How can one compare Beowulf to Sir Gawain and the Green Knight?
Although we study both Beowulf and Sir Gawain and the Green Knight as examples of "medieval English literature", they represent quite different time periods and cultural traditions.
Beowulf is written in Old English and is part of the Norse Saga tradition. Most of the action of the poem takes place in Sweden and Denmark, and the heroes are Scandinavian. The poem shows elements of oral composition, and is written in a strong-stress alliterative meter using a four-stress line. Its actual date of composition was sometime between the eighth and eleventh centuries. Thematically, it is an heroic epic.
Sir Gawain and the Green Knight was composed in the fourteenth century in Middle English (more than three centuries later than Beowulf), and is part of a European (especially French) tradition of courtly romance. It is more explicitly Christian than Beowulf, and is sometimes read as a Christian allegory.
In plot structure, Beowulf overcomes successively more powerful foes, while Sir Gawain is engaged on a single quest that has elements of moral test as much as tests of physical strength and warlike prowess. Both heroes confront their foes individually, with friends and companions in the background, but Sir Gawain is portrayed as one member of the court, a knight similar to the others, while Beowulf becomes the leader of his people.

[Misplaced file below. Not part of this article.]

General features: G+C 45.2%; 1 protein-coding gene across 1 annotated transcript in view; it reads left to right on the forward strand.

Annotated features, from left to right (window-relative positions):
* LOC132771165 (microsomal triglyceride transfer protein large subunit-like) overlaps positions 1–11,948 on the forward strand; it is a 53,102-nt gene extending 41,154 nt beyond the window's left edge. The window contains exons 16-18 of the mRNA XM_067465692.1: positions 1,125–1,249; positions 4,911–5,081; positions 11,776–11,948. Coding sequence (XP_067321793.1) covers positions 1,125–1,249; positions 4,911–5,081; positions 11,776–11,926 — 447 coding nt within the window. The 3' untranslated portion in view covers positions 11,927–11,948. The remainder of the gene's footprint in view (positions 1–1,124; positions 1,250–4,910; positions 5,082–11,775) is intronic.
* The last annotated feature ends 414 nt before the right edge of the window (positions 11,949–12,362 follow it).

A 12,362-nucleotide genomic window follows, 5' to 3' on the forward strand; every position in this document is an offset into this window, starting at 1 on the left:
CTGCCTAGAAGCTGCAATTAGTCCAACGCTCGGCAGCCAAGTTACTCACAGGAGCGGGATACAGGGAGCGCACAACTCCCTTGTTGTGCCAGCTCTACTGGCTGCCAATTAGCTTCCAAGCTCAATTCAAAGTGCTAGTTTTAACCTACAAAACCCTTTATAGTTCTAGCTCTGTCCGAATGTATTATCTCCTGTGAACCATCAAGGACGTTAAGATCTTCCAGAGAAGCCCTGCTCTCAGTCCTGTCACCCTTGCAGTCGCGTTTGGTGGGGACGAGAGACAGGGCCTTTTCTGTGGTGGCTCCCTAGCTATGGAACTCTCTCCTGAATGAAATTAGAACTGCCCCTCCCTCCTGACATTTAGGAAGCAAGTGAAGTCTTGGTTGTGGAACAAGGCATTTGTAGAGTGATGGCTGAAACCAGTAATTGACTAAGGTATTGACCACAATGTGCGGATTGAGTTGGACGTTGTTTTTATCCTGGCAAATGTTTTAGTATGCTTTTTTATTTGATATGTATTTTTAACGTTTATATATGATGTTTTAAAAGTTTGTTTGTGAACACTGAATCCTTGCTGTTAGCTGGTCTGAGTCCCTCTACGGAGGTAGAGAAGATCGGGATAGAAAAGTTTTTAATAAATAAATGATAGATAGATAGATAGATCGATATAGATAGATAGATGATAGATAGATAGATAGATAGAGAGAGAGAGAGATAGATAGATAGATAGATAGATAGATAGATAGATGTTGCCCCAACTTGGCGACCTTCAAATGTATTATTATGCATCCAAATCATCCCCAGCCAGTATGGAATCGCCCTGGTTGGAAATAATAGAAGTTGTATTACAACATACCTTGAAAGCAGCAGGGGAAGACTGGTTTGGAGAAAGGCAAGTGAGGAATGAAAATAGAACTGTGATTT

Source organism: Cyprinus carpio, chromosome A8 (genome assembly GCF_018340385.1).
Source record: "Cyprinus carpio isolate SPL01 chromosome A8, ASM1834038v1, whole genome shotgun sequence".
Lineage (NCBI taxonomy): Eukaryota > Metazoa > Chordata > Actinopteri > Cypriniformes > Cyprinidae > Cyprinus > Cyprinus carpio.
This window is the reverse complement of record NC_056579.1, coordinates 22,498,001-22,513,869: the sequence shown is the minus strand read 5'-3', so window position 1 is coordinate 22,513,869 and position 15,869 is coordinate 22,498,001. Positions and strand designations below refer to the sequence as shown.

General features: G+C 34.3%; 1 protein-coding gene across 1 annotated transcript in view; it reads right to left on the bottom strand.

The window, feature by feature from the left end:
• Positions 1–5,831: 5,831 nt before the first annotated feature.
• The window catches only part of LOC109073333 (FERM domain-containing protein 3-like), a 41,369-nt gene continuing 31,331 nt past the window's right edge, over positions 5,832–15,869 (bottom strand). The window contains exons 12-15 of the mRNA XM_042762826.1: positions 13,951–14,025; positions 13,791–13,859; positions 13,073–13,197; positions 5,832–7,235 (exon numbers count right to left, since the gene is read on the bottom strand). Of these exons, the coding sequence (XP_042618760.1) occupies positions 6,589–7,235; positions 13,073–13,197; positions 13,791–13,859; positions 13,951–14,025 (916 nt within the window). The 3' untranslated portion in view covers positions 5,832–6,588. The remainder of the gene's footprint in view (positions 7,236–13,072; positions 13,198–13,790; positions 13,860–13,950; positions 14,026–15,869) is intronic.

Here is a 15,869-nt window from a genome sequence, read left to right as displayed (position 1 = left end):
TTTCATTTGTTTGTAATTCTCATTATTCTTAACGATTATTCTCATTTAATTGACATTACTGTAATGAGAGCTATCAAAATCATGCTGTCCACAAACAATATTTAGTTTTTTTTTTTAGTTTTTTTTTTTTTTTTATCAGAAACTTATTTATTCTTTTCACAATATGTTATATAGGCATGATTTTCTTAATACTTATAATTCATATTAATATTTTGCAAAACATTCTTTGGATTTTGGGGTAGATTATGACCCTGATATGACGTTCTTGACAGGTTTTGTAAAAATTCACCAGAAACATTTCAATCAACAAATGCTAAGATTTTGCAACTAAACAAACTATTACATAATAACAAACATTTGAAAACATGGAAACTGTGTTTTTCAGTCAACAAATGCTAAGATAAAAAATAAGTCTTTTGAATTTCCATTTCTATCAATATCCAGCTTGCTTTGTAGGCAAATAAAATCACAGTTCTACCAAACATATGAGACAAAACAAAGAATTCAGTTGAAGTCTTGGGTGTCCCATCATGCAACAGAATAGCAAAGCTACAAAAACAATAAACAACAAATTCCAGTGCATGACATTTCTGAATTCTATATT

When we read Beowulf, we see a ideal heroic character. He slays the evil creatures, he overcomes every obstacle in his life, he respects the community he lives in, also look for 'comitatus'. From the beginning to the end, Beowulf reflects the good side, aiding the people who need help (against Grendel especially) and receiving praise after every deed.
But in Sir Gawain and Green Knight, everything is not so bright about Sir Gawain, he does not prevail any deed unlike Beowulf. He actually 'fails' in his journey to Green Chapel. He betrays Lord Bertilak by not giving the girdle to him when they're exchanging items. Also, he loses faith by accepting the girdle, trying to elude his fate whereas Beowulf is deeply bounded with his religion. Sir Gawain is afraid of Green Knight all the time while Beowulf never scares of dying. In fact, dying is depicted as a 'resolution' in Beowulf, even Beowulf himself is aware of that every man has to die, so the goal of his life is to make best of it, this theme is also important in Homer's Iliad.
One last point, when Green Knight enters the Camelot court, and offers a challenge, nobody attempts to accept it even Sir Gawain. If he was a real true hero, he'd accept it before King Arthur unwillingly accepts it.
Still these are my comments, they could be wrong or not well explained.